In this fascinating book Kenneth Baker explores how the Seven Deadly Sins - Pride, Anger, Sloth, Envy, Avarice, Gluttony and Lust - have shaped history from the Greek and Roman Civilisations, through their heyday in the Middle Ages, when sinners really believed they could go to Hell for all eternity, to the secular world of today, where they are still an alluring and destructive force.
Today most sinners are punished in this world not the next:
* Black Pride and Gay Pride have made tens of millions more understood and more accepted, but the overweening pride of certain leaders - Hubris - has led to wars and devastation: Hitler in Russia; the Japanese at Pearl Harbour; Saddam Hussein in Kuwait; and Blair and Bush in Iraq.
* Anger, when righteous, can be a virtue, which helped to end the slave trade in the 19th century and to expose child abuse today, but there is still personal anger in domestic violence and Daesh terrorism.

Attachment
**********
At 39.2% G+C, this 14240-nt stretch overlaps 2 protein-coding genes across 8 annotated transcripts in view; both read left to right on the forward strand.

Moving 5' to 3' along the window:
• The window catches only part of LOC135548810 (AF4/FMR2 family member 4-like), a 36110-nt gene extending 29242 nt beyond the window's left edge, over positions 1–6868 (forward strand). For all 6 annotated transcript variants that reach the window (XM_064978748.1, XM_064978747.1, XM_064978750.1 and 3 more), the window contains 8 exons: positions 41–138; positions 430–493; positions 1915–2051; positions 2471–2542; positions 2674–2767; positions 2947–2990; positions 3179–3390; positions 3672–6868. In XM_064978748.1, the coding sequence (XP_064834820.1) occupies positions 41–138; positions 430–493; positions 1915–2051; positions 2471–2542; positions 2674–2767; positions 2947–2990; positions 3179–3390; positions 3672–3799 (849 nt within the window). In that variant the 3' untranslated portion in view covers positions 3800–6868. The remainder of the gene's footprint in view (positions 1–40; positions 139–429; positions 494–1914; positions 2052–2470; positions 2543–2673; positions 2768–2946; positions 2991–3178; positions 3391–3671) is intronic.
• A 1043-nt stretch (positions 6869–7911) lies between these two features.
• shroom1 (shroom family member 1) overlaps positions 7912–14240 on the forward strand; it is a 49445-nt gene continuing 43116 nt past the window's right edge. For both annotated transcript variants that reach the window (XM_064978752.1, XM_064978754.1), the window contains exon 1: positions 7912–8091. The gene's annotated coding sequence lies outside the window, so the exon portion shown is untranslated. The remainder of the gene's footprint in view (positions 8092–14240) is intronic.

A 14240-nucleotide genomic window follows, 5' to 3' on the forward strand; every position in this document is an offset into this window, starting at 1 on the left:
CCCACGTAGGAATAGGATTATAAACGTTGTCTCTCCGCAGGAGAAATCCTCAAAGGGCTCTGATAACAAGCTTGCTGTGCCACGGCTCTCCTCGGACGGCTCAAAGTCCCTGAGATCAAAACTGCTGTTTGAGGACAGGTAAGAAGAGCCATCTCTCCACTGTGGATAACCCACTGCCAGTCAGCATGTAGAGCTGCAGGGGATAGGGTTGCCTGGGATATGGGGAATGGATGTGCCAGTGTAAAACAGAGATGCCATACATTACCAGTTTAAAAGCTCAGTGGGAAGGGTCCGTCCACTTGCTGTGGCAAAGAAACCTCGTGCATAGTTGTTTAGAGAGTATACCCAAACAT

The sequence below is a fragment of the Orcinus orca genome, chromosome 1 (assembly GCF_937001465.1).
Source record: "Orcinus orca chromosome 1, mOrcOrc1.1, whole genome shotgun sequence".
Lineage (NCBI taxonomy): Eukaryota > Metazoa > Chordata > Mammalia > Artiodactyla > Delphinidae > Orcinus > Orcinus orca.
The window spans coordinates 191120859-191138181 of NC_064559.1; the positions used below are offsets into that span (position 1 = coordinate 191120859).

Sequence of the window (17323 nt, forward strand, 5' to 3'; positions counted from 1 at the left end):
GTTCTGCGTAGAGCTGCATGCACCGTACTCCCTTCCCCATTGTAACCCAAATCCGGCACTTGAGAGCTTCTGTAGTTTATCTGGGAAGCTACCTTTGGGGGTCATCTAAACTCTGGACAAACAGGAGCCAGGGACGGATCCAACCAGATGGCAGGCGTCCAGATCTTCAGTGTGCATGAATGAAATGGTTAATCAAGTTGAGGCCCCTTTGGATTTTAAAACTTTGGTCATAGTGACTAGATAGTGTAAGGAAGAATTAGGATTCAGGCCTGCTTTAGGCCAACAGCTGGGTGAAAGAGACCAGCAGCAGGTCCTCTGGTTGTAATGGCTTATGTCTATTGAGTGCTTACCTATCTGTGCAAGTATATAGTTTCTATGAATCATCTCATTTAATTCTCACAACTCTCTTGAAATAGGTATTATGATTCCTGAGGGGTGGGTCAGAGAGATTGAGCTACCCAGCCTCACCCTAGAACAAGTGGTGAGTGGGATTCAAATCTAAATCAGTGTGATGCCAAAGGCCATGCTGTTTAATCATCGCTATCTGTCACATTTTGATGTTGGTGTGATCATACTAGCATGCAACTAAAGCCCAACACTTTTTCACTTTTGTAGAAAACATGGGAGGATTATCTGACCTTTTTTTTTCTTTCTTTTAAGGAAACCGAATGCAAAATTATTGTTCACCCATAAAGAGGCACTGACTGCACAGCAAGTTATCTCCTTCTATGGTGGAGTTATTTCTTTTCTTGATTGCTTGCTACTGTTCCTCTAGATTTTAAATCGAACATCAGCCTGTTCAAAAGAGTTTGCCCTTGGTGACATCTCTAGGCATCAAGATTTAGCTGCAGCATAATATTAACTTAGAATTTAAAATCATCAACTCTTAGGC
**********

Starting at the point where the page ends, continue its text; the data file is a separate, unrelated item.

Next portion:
* Sloth can be an amiable weakness as Tennyson said, `Ah why should life all labour be', but the rewards go to the energetic.
* Envy is the mainstay of the global advertising industry encouraging everyone to improve their lives, but it is also a secret vice, a self-destroying morbid appetite.
* Avarice, has led to better living conditions for many people but also to the Great Depression, the financial collapse of 2008, and to 1,800 billionaires with the combined wealth of US $6.48 trillion.
* Gluttony is not a sin but a destructive ailment leading to obesity, bottle-noses, bleary eyes, grog-blossoms and breath like a blowlamp.
* Lust that demands immediate gratification is clearly still a sin, whether Paris' abduction of Helen of Troy, or websites that encourage marital infidelity, or the fate of many politicians, as Kipling said, `For the sins they do by two and two, they must pay for one by one.'
This book is lavishly illustrated from Medieval manuscripts to Picasso, and Kenneth Baker has drawn on his knowledge of cartoons down the ages to include a few by Gillray, Rowlandson, Bateman, Eric Gill and today Peter Brookes.